All Things to All People

I’m a big advocate of contextualized ministry. Churches in the city need to be positioned to appeal to and reach people in the city. Churches in the suburbs need to be positioned to appeal to and reach people in the suburbs. Churches in the mountains of Haiti need to be positioned to appeal to and reach people in the mountains of Haiti. This is what I believe the apostle Paul set as a precedent for us in 1 Corinthians 9:20-22:

“To the Jews I became as a Jew, in order to win Jews. To those under the law I became as one under the law (though not being myself under the law) that I might win those under the law. To those outside the law I became as one outside the law (not being outside the law of God but under the law of Christ) that I might win those outside the law. To the weak I became weak, that I might win the weak. I have become all things to all people, that by all means I might save some.”

Whoever his intended demographic was at the time, Paul “became” what (or who) he needed to become in order to reach them for the sake of Christ. Although he never compromised on his convictions, he didn’t let morally neutral cultural barriers prevent him from gaining the ear of anybody he ministered to. Paul, who was set free from the pressure to conform to any certain image, didn’t require anybody to conform to his cultural tradition or likeness in order to receive Christ. Instead, he was able to assimilate into any cultural situation he found himself in. What mattered wasn’t his image or his reputation, what mattered was the Gospel.

I’ve been engaged in conversations lately about “niche” churches and, let’s just say, I’m a big fan. For example, I’ve been made aware of the First Heavy Metal Church of Christ in Dayton, Ohio. This church is full of tattoos, leather, and Black Sabbath shirts. The worship is heavy, aggressive, and loud. They are also baptizing untold numbers of people who, in any other context, would never have stepped foot in a church; people that Jesus loves and gave Himself for; people that you and I will be standing (or moshing) next to in heaven. I thank God for this church, because they are reaching people on the fringes of society, not by requiring or even encouraging them to change their lifestyle, but by becoming like them in order to reach them. Rock on, Heavy Metal Church.

There’s also Level Up Church in Memphis, TN. One of my good friends from seminary is actually an associate pastor there. They are a church “by geeks, to geeks, for Jesus.” Their goal is to “make a place for those on the outside looking in.” Their small groups are affectionately referred to as “guilds” and they have LAN parties instead of potlucks. They also adhere to the Baptist Faith and Message and preach Christ crucified for the forgiveness of sins. Man, I love that!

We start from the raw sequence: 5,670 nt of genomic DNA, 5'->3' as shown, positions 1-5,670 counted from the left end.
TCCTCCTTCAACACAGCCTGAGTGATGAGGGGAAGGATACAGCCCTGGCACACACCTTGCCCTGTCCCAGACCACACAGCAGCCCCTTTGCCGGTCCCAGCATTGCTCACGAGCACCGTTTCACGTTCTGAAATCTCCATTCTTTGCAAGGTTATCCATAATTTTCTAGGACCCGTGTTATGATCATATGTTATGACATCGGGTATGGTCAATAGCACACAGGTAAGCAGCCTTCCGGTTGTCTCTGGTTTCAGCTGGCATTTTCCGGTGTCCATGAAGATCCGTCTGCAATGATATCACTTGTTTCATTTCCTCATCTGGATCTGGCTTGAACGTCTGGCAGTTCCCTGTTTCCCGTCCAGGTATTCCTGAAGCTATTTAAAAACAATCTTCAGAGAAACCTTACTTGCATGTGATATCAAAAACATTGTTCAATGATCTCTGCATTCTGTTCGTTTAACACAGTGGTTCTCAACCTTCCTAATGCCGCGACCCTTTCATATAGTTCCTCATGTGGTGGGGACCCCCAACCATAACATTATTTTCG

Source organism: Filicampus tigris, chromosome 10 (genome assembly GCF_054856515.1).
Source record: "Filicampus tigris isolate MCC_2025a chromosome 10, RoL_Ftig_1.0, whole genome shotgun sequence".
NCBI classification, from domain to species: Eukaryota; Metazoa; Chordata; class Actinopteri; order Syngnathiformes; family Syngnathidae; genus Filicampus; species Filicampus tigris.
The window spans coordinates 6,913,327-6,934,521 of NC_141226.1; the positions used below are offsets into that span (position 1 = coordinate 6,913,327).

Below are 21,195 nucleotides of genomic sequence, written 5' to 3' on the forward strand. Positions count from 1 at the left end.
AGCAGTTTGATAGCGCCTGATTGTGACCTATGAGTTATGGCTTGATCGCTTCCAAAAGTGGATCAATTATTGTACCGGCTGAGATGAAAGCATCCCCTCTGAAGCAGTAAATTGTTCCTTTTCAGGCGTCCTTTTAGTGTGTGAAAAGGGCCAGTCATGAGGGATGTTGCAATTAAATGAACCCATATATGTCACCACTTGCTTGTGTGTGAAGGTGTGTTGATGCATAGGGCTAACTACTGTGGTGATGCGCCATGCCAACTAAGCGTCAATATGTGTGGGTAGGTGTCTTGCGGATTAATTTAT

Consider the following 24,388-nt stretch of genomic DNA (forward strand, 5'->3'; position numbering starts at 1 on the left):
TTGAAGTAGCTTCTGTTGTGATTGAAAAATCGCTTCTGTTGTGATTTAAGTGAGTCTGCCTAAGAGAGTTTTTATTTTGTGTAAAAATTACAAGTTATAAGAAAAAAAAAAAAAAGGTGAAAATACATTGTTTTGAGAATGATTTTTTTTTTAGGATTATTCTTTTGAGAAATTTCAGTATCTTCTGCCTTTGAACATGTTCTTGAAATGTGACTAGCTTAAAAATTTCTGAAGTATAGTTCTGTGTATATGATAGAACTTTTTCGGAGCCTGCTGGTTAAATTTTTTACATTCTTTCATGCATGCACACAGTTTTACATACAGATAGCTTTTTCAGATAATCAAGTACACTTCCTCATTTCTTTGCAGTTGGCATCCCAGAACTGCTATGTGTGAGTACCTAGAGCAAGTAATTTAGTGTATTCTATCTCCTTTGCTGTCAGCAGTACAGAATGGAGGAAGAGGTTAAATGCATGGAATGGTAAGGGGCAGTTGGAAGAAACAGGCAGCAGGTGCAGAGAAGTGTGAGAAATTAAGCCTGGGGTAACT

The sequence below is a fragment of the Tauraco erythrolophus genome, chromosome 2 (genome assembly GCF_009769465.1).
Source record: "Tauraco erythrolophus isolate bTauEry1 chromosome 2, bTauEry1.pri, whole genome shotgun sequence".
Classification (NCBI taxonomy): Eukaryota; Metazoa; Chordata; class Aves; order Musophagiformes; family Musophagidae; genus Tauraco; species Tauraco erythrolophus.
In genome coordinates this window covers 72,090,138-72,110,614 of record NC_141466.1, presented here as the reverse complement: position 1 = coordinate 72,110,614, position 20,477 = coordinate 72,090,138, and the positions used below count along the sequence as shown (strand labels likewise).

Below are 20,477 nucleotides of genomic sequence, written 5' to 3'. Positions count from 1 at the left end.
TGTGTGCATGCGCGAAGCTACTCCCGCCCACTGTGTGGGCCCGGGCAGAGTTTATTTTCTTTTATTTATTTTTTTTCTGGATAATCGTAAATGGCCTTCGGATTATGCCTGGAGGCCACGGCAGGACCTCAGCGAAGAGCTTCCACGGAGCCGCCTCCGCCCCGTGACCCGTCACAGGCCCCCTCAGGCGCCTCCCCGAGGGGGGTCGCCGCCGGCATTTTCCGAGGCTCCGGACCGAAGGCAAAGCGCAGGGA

If your first instinct is to turn your nose up at either of these churches, then I would submit that you don’t quite grasp the fullness of God’s grace that is available for not only every nation, tribe, and tongue, but also every clique, culture, and interest group.

I personally owe a debt to unconventional churches like this. Before I came to know the Lord, my expectation of the church was one that didn’t include a place for people like me. I had long hair, gauged ears, played in various local metal bands, and did too many drugs to even feel comfortable driving through a church parking lot. Then a friend invited me to Generation North Church (now Rehoboth Church) and when I showed up everyone “looked” like me. So much flannel and skinny jeans. The music was unlike anything I’d heard in church and the preaching felt like the preacher actually cared about those who he was talking to. And everyone enjoyed this church. This experience played a huge role in breaking through my preconceived ideas about what it meant to be a Christian and how “clean” I needed to be in order to come to Jesus. I ended up getting saved and baptized in this church. For some reason they felt led to allow me to teach the Bible and serve in the worship band. They believed in me and my potential and now I’m literally getting paid to teach the Bible and lead a worship band. Where would I be today if God hadn’t impressed upon the hearts of these people the compassion and love that God has for those outside the fold?

The body of Christ is incredibly diverse, but I fear that the major expression of it in America has become incredibly static. I’d love to see more “niche” church planting efforts spring up. There are countless people out there that are being hindered from coming to Christ by needless cultural pressures to look a certain way or do (or not do) a certain thing. This is a shame. The only barrier that should exist between the world and Christ is sin, and therefore the only weight we should put on people is the weight of a cross. Everything else needs to just die. And those of us who have been crucified to the world, who have been given a new name and a new identity that is secure in heaven, should be all the more willing to become whatever we need in order to reach the world.

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